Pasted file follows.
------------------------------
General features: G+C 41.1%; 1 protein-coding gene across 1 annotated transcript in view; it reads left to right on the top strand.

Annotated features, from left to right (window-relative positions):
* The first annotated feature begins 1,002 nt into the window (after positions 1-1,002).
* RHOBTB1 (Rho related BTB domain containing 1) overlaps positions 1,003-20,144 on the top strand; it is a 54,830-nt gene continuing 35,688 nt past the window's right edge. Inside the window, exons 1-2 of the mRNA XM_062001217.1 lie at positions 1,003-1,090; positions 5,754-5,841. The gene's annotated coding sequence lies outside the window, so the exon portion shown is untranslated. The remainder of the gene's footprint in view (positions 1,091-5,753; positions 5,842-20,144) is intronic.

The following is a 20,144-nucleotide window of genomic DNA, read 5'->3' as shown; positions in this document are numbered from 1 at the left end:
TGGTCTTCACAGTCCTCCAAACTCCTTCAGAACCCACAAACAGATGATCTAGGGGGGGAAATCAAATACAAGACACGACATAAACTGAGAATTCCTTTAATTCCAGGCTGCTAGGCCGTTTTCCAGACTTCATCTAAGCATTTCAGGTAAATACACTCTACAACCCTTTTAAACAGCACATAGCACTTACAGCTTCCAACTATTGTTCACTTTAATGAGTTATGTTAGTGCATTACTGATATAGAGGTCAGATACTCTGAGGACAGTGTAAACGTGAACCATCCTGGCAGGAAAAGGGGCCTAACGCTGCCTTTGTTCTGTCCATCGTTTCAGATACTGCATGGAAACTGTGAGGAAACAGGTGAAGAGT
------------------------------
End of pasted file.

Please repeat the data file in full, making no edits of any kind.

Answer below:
General features: G+C 41.1%; 1 protein-coding gene across 1 annotated transcript in view; it reads left to right on the top strand.

Annotated features, from left to right (window-relative positions):
* The first annotated feature begins 1,002 nt into the window (after positions 1-1,002).
* RHOBTB1 (Rho related BTB domain containing 1) overlaps positions 1,003-20,144 on the top strand; it is a 54,830-nt gene continuing 35,688 nt past the window's right edge. Inside the window, exons 1-2 of the mRNA XM_062001217.1 lie at positions 1,003-1,090; positions 5,754-5,841. The gene's annotated coding sequence lies outside the window, so the exon portion shown is untranslated. The remainder of the gene's footprint in view (positions 1,091-5,753; positions 5,842-20,144) is intronic.

The following is a 20,144-nucleotide window of genomic DNA, read 5'->3' as shown; positions in this document are numbered from 1 at the left end:
TGGTCTTCACAGTCCTCCAAACTCCTTCAGAACCCACAAACAGATGATCTAGGGGGGGAAATCAAATACAAGACACGACATAAACTGAGAATTCCTTTAATTCCAGGCTGCTAGGCCGTTTTCCAGACTTCATCTAAGCATTTCAGGTAAATACACTCTACAACCCTTTTAAACAGCACATAGCACTTACAGCTTCCAACTATTGTTCACTTTAATGAGTTATGTTAGTGCATTACTGATATAGAGGTCAGATACTCTGAGGACAGTGTAAACGTGAACCATCCTGGCAGGAAAAGGGGCCTAACGCTGCCTTTGTTCTGTCCATCGTTTCAGATACTGCATGGAAACTGTGAGGAAACAGGTGAAGAGT